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ER Overcrowding Solutions

ER Overcrowding Solutions

ER Overcrowding Solutions Continue to Fall Short

Overcrowding continues to plague emergency departments around the country, and some hospitals are trying new strategies to cope with the overload. The problem, according to experts, is that the expansion of coverage under the Affordable Care Act is driving more patients to the ER than before. But hospitals seem to have done little to fix the problem, and overcrowding in many cases is not seen as a priority.

Innovative Solutions in Massachusetts General Hospital:

At Massachusetts General Hospital, eight of 10 ER patients need to wait for care because of poor bed management. While that remains an issue, a new program in Syracuse could help break up the crowds. The Upstate at Home program uses house calls to treat patients whose conditions require treatment but not emergency transport and care. This program shows promise, although it is in its infancy and has limited reach.

Exploring Community Paramedicine:

Some areas are trying out community paramedicine or mobile integrated healthcare-community paramedicine, where paramedics respond to provide preventive and interventional care for people not sick enough for emergency treatment. But until busy hospitals adopt common-sense measures, such as bedside registration that can reduce overcrowding, the troubles will continue for ERs around the country.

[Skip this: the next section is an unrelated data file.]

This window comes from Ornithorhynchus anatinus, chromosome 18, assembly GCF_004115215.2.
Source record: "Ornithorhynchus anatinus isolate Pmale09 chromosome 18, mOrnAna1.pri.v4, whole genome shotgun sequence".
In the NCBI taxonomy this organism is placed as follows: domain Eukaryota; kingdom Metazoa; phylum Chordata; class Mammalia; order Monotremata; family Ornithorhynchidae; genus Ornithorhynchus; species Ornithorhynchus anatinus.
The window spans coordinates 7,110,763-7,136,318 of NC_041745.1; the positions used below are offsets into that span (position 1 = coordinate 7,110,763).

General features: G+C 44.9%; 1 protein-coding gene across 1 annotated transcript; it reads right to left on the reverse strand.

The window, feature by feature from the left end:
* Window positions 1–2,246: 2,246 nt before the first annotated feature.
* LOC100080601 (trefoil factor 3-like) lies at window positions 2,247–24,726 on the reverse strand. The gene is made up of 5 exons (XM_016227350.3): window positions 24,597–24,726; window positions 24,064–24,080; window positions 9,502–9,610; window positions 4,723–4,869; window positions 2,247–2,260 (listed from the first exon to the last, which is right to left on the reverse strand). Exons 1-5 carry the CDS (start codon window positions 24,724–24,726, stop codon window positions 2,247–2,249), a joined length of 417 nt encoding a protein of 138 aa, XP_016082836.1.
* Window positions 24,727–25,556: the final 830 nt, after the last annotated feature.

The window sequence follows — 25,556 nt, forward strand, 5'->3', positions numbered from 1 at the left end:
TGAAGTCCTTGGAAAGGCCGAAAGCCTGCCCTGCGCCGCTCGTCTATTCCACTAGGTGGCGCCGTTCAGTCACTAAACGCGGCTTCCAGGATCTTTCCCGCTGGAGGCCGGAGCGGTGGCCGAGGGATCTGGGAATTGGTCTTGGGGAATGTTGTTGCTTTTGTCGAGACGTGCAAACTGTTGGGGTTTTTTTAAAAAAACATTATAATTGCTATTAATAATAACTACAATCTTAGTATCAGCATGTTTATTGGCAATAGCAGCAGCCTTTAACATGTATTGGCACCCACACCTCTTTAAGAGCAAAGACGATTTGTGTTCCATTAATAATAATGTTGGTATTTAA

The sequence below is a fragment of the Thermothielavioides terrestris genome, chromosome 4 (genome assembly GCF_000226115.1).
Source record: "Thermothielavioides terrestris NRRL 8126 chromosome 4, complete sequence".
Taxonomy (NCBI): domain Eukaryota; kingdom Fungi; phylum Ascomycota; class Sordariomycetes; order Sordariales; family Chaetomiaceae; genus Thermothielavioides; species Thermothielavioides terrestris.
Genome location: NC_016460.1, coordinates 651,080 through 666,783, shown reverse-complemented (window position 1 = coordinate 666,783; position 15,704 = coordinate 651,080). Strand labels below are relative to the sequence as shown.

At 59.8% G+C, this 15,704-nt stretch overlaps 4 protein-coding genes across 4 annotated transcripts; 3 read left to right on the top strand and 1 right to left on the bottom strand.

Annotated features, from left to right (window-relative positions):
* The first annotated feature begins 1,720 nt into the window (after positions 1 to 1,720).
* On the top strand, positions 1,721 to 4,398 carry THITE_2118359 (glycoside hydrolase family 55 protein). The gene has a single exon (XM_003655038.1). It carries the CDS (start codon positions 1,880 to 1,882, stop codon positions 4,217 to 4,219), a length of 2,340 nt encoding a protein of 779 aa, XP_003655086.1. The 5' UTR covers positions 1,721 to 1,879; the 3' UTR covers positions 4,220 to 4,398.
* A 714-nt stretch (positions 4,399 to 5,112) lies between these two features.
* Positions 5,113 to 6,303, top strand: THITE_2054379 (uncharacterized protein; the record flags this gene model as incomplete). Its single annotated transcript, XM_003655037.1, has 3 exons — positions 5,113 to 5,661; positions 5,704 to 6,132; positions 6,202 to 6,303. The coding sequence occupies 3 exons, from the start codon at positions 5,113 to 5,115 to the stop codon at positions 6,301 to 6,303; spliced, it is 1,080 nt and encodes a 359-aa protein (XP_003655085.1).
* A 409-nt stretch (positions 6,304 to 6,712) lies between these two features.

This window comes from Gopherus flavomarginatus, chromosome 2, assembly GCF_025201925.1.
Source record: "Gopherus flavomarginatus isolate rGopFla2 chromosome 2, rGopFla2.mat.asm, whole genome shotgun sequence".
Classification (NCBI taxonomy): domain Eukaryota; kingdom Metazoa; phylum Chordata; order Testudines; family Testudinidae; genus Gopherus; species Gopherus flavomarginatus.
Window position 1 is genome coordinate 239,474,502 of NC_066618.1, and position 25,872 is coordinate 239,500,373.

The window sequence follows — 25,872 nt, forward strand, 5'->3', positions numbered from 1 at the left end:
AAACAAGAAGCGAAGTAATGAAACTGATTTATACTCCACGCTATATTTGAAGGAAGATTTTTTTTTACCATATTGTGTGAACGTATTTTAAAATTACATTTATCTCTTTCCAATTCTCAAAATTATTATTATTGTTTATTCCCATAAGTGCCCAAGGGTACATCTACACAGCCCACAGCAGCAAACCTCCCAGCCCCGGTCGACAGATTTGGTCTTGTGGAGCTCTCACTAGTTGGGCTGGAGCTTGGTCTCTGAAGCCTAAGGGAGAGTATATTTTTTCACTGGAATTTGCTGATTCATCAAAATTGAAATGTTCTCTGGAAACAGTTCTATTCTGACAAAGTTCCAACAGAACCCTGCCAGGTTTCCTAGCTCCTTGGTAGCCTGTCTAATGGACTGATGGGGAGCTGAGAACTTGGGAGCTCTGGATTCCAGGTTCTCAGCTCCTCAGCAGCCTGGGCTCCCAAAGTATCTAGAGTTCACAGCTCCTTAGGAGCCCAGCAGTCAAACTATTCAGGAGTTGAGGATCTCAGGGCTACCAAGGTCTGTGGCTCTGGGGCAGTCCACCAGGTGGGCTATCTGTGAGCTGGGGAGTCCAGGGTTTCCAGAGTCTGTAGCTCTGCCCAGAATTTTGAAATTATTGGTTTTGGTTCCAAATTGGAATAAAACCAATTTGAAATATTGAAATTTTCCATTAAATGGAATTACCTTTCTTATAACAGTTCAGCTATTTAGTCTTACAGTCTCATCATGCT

Challenges with Bed Management:

It's not that all of the beds are always full, according to the Globe. The problem is that 30 to 45 beds in shared rooms go unused because staff can't match patient gender or don't want to put someone in a room with disruptive patients. "One of the clear lessons learned is the value of single rooms," Sally Mason Boemer, senior vice president of finance, told the newspaper. "There were more demands than we anticipated."

The Situation in San Diego:

In San Diego, officials said emergency room visits swelled by 40 percent between 2004 and 2014, with more than half of ED visits in that time for non-emergencies. Too few people understand when to use emergency services, and many don't have primary care doctors they can visit, Wilma Wooten, M.D., county public health officer, told The San Diego Union-Tribune. She also noted the county's population of older patients with chronic conditions has grown, putting more strain on the ED.

Barriers to Primary Care Access:

Another problem, according to the local hospital association: Too few primary care doctors accept Medi-Cal, the state's Medicaid program, because reimbursements rank 49th in the nation. More than 40 percent of patients surveyed by the hospital association didn't have a primary care doctor, and 56 percent didn't know when to use an ED versus urgent care or a clinic, according to the article.


Dr. Kris Dinucci

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